On the morning following the burglary, at approximately 8:30 o'clock, Campbell and Teller were observed in Campbell's Kaiser, which was parked on a county road directly behind the 1940 or 1941 Buick which had shattered the service door of the Western Stores in the successful escape. The Buick was partially off to the side of the road and McKay was standing by it, apparently wiping a flashlight with a cloth. Approximately an hour later these same parties were observed entering Campbell's apartment.

Teller did not testify in his own behalf. However, his wife testified to the effect that on all relevant periods in question he was in San Francisco. A bartender also testified that Teller was in his establishment in San Francisco from approximately 12:30 p.m. until 3 p.m. on April 16, 1954. In a statement given to the authorities by Teller shortly after his arrest, he admitted knowing McKay, denied having been in Santa Rosa during the past few years and stated that he was at his home in San Francisco during the time in question.

Campbell took the stand in his own defense and testified that on the night of April 16, 1954, he had had several beers in various taverns in Santa Rosa and had walked home at approximately 10:30 p.m. He denied having been in the presence of Teller and McKay at the tavern earlier that day, and denied having been in the service station with Teller. As to the identification of him in the parked Kaiser near the escape vehicle, he testified that McKay had contacted him early in the morning of April 17, 1954, and had informed him that he would need assistance in getting his car started. Campbell stated that he agreed to assist McKay and that he, McKay, and an unidentified friend of McKay, called Tom, drove to the place where the Buick was stalled. He said that he got out, observed the bullet holes in the car, and chastened McKay for subjecting him to the risk of becoming involved in something which he was unaware of and didn't want to know about. He then drove off, leaving McKay and his friend near the Buick. He testified that Teller was not with him at the time, nor had they been together at any time during the relevant periods. In a statement given to the authorities at the time of his arrest, Campbell informed them that he had done a little drinking on the night of the 16th, that he had arisen on the morning of April 17, 1954, about 7:30 or 8, had fooled around for a little while and then had gone to San Francisco. In response to a question by the officers as to where he had got the money to buy his Kaiser, he replied: "I won it at the races; I had a lucky day . . . you don't think I am crazy to use my own car on a job, do you?" It was shown that Campbell had previously resided in a hotel which was adjacent to the store that was burglarized.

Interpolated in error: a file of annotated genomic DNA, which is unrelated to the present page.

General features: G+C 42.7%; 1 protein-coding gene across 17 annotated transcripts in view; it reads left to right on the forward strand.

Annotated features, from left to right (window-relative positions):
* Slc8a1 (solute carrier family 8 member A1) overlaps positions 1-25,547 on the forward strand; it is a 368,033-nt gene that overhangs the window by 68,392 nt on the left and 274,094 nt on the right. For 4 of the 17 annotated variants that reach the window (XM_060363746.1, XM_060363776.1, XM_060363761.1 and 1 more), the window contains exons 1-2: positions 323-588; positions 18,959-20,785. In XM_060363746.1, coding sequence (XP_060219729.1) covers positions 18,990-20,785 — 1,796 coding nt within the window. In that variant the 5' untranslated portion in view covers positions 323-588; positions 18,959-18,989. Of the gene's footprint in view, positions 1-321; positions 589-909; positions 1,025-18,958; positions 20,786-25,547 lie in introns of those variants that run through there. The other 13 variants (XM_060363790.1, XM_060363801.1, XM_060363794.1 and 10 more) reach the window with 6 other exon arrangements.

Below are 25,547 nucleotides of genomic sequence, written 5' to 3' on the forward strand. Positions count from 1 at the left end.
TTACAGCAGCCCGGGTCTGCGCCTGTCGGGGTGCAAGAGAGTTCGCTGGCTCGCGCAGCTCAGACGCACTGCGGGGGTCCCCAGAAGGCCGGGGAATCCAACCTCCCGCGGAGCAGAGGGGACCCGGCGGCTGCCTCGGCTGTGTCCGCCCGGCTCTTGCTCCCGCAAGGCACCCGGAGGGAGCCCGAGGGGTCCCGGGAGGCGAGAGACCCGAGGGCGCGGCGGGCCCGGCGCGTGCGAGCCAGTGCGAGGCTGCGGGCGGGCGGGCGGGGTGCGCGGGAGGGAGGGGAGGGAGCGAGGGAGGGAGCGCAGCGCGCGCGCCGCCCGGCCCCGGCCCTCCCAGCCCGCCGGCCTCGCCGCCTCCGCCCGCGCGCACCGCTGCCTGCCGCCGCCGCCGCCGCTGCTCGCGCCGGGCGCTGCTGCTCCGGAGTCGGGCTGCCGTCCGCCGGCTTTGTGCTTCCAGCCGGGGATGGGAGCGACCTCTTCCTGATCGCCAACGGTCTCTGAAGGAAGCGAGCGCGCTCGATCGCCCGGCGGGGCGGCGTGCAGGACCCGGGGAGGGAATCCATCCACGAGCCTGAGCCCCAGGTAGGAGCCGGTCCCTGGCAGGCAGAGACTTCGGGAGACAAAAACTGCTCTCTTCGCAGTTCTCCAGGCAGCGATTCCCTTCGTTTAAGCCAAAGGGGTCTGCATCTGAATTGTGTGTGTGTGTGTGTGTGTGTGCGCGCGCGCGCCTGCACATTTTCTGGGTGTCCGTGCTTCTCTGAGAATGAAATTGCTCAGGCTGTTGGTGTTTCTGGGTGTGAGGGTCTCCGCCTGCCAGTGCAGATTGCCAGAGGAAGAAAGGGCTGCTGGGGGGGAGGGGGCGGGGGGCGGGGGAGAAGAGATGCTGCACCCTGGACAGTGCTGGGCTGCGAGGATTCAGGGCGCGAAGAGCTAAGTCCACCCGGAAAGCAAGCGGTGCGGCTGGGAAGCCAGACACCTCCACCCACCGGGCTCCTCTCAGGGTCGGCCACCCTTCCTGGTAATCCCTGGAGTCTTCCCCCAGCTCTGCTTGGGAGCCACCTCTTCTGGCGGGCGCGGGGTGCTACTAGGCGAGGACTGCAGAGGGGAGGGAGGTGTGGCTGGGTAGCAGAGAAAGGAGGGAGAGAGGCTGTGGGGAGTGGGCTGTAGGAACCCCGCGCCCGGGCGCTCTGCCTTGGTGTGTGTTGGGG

[1] Upon an appeal in a criminal case the appellate tribunal must assume in favor of the verdict the existence of every fact which the jury would reasonably have deduced from the evidence and then determine whether the guilt of a defendant is deducible therefrom. ( People v. Newland, 15 Cal.2d 678 [ 104 P.2d 778].) Bearing this familiar rule in mind we are convinced that the evidence is sufficient to sustain the conviction of appellants on both counts.

[2] As to the burglary count, appellants were seen at a Santa Rosa service station two hours before the burglary was discovered. The physical evidence of the burglary clearly showed that it was not accomplished within a matter of minutes. Records and files in the office had been disrupted; a mattress had been taken from the service area of the store and placed on the floor of the office. An 800 to 1,000 pound safe, which rested on the top of another safe, had been removed from its place in the store office to the service area of the store, a distance of approximately 70 feet; the bottom of the safe had been peeled off; tools were taken from the retail shelves to the service area and were probably used in the unsuccessful attempt to open the safe. A lookout was observed on the roof of the store; positive identification was not possible, but the man appeared to be of the approximate age and size of appellant Campbell; also, he was dressed in clothes which were somewhat similar to the ones worn by Campbell at the time of his arrest a couple of days later. Apparently the Buick car which appellants were observed getting into at the service station around 9 p.m. was the same Buick car that was driven from within the service area of the Western Stores into and through the service door in the successful escape. At least two men were in the car, crouched as low as possible, at the time it splintered the service door. No positive identification was made. But at 8:30 the following morning appellants and McKay were observed at the scene where the Buick was abandoned, following its successful flight from the burglary. About an hour later appellants and McKay were observed together, entering Campbell's apartment. While appellant Teller did not testify in his own behalf, he had informed officers that he was not in Santa Rosa during the relevant periods. Appellant Campbell's testimony merely conflicted with that given by prosecution witnesses. Also, his response to the question by the officers as to the condition of his car was given prior to any mention of a vehicle being used in the burglary. The incriminating circumstances of this statement could be considered by the jury.